When Intellectuals Are Wrong, They Do Not Fade Away

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Brian Dunaway wonders how Francis Fukuyama can still show his face in public after his 1989 essay “The End of History“. He wonders why that essay wasn’t the end of Fukuyama.

It was in that essay that Fukuyama referred to “an unabashed victory of economic and political liberalism”. LOL. He didn’t even understand that liberalism had been on a course of decline for 200 years, as Arthur E. Ekirch, Jr. had documented in his 1955 book “The Decline of American Liberalism”. America has neither economic nor political liberalism.

One might wonder the opposite, why genuine intellectual geniuses and scholars like Murray Rothbard and Ludwig von Mises have been almost entirely ignored while being so accurate and innovative in so much of their analyses.

Once an intellectual makes it into the establishment or is accorded celebrity status therein, with proper credentials as a person whose ideas support the empire and do not challenge it, as a person who basically accepts the empire’s dogma, he won’t be thrown off the team unless he becomes a whistleblower and tells some uncomfortable and threatening truths. Being right or wrong in analyses and predictions makes no difference. Truth is not the criterion for admission to the elite, which is why Mises and Rothbard were never admitted, even within academia. Playing along is what matters. Being a team player. By all means, what establishment intellectuals do is talk and write, write and talk, while maintaining the presumptions of the State and empire through every word they speak or pen. Lately, for example, Fukuyama has been writing about how to make bureaucracy in goverment work better (so-called good government vs. bad government). He’s finally woken up to the existence of principal-agent problems, but he is fast asleep on the kinds of issues raised by Mises and Rothbard that challenge government root and branch.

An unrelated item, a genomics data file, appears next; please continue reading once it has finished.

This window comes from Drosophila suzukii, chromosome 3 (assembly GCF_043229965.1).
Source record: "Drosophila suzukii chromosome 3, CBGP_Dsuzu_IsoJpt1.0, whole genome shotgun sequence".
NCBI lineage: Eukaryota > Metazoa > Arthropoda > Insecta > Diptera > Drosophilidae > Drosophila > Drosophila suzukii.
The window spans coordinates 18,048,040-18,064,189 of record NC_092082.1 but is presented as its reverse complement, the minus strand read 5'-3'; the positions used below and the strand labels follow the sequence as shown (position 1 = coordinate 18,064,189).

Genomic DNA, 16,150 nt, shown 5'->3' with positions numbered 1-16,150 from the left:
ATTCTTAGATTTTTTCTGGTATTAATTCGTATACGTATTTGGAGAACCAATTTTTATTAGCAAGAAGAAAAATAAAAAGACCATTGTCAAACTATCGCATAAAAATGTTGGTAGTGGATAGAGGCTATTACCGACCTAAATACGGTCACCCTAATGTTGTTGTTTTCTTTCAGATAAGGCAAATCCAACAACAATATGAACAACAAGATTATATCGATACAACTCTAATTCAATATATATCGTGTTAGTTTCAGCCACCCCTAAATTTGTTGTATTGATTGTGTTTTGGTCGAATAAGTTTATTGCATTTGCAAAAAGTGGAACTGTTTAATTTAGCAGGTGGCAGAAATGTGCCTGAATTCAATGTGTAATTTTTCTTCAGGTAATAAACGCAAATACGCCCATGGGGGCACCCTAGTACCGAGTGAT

Most intellectuals who write on politics, like Fukuyama, or who sometimes take on government posts where they have the power to implement their ideas, like McFaul, have no incentive to change their basic outlook or even question it. They have every incentive to maintain the core political ideas that they absorbed when they got their degrees. This is how they get grants, how they become known and respected, how their travel opportunities multiply, and how their opportunities for better pay and jobs come from. This is how they gain access to those in office or to powerful members of the government’s bureaucracies. If they become critical of government, they will be cut off. They will be marginalized and viewed as rebellious kooks or radicals.

2:12 pm on October 6, 2013